They have broken their teeth, bruised their noses and knees, fallen flat on their faces, but they refuse to quit. Abhivyakti, the drama society of Indraprastha College for Women has 25 girls. They are not sure about how old their society is, but they’re absolutely certain about its motive. “Expression, enjoyment, and passion,” say the girls in unison.
Acting, to these girls, is more than hobby. They might miss classes but never their four-hour, gruesome practice session where they write and discuss scripts, decide formations, work on their voice and act. “We may bunk our classes but never our practice sessions,” says Sugam Singhal. “Our classmates wonder if we are even interested in studying,” says Sulbha Goyal.
But, study, they do. “It’s all about balancing.” With their attendance taken care of and the constant support of their teachers, the girls give their best to this group, but never compromise on their study. Their dedication towards their course can be gauged by the fact that none of them want to switch over to acting. “Acting will be a part time thing not a full time occupation,” says Harpreet Kaur.
Members of this team are selected after a rigorous process. They are tested on the basis of their creativity, voice quality, quick wit, expressions and of course, acting skills. Once chosen, the members are briefed about the society. The selection committee consists ex-members.
The society has two groups — stage theatre and street theatre. “Our main objective is to experiment with street theatre,” says a member. Every year, the group comes up with one production for each form and the planning starts before eight-nine months. “We have brainstorming sessions,” says Aroma Dabas. Sometimes, the brainstorming sessions also leads to clashes and conflicts between the girls. “But at the end, we all are working for the betterment of the society,” she adds.
The drama society has taught them many things. “I had stage phobia, but not any more,” says Dabas. Having learned to speak loudly while performing, they say their friends and family now accuse them of shouting all the time. “This is how we speak now, and my parents have started calling me Dolly Bindra,” Harpeet adds.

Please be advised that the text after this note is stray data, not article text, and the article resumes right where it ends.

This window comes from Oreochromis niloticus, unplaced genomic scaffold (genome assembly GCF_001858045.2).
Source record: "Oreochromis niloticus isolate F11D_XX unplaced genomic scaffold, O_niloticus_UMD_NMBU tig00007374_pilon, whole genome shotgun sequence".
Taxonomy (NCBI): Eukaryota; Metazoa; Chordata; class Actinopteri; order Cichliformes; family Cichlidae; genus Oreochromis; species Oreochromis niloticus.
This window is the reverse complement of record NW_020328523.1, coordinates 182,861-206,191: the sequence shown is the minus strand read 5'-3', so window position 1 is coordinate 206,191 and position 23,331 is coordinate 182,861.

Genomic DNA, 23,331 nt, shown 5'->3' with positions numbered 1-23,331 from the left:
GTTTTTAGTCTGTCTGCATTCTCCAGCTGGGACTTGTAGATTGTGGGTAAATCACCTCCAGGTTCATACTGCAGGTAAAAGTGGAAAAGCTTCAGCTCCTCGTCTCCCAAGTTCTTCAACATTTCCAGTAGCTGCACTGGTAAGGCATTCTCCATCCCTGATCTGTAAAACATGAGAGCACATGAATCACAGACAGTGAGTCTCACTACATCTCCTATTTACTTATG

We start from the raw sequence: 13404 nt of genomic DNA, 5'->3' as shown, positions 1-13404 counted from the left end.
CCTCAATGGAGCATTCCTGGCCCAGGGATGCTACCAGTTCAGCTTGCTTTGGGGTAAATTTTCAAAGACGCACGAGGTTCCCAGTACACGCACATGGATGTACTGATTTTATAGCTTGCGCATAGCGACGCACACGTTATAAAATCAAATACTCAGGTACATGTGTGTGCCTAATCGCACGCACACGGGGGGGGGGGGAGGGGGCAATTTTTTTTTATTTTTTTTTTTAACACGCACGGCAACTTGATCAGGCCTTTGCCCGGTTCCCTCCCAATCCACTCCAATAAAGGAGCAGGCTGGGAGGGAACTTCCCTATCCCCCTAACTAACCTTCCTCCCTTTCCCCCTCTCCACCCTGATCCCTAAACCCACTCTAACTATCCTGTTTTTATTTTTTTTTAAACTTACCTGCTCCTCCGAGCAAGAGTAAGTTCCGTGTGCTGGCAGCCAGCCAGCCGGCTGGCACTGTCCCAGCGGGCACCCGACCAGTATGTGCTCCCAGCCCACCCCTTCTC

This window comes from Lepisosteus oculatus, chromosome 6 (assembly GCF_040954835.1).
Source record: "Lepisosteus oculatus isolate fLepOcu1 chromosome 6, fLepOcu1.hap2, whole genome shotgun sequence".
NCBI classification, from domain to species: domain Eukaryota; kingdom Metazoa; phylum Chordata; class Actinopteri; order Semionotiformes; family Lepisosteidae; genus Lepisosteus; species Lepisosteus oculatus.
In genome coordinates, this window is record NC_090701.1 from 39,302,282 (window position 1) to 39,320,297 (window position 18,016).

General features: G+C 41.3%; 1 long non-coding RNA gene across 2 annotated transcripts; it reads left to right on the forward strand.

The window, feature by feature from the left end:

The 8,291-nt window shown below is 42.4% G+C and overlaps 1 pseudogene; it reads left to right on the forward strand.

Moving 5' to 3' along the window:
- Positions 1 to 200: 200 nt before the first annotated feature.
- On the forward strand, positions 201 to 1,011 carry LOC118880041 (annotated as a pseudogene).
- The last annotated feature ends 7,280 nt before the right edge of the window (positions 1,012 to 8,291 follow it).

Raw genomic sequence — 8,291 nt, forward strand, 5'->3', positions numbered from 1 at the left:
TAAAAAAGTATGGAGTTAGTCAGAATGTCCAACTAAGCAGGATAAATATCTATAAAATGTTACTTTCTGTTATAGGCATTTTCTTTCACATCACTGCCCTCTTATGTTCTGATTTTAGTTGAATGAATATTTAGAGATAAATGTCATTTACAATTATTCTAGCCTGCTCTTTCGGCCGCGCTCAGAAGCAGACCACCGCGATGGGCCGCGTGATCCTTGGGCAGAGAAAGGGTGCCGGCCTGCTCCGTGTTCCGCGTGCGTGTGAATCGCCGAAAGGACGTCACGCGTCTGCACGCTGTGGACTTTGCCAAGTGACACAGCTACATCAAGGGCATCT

The college-funded society, which has 50-60 performances a year, has won many awards and accolades. Last year, they won Asmita's National Street Play Competition. They were also awarded with the Best Director Award during Hansraj College’s Annual Street Theatre Festival and DU festival. At IIT Kanpur Theatre Festival, a member was awarded the Best Actress Award.
The girls have witnessed various mishaps. But they say, that the experience they have garnered more than compensates for those minor hiccups. “There is nothing more satisfying for an artist than to be acknowledged,” says Divija Rakhowa.
About their performance
They primarily use duppattas, daflis, laathis, dhols and gulals as props. Their plays are short, crisp and to-the-point with a maximum duration of
20-25 minutes. They also use jingles, manual music, dance, unique dropping formations, comic tough, tragic turns and daily incidents in their productions to bring out a unique flavour.
What makes them click:
Their passion to pitch in and bring about a change
President: No president, everyone is equal
Biggest competitor: They are their own competitor
How to be a member: Anyone from the college can be a part of the group after clearing the audition
Ideology of the group: Keep things simple, respect the team mates, dig for ideas, concentrate on their cause and get working on it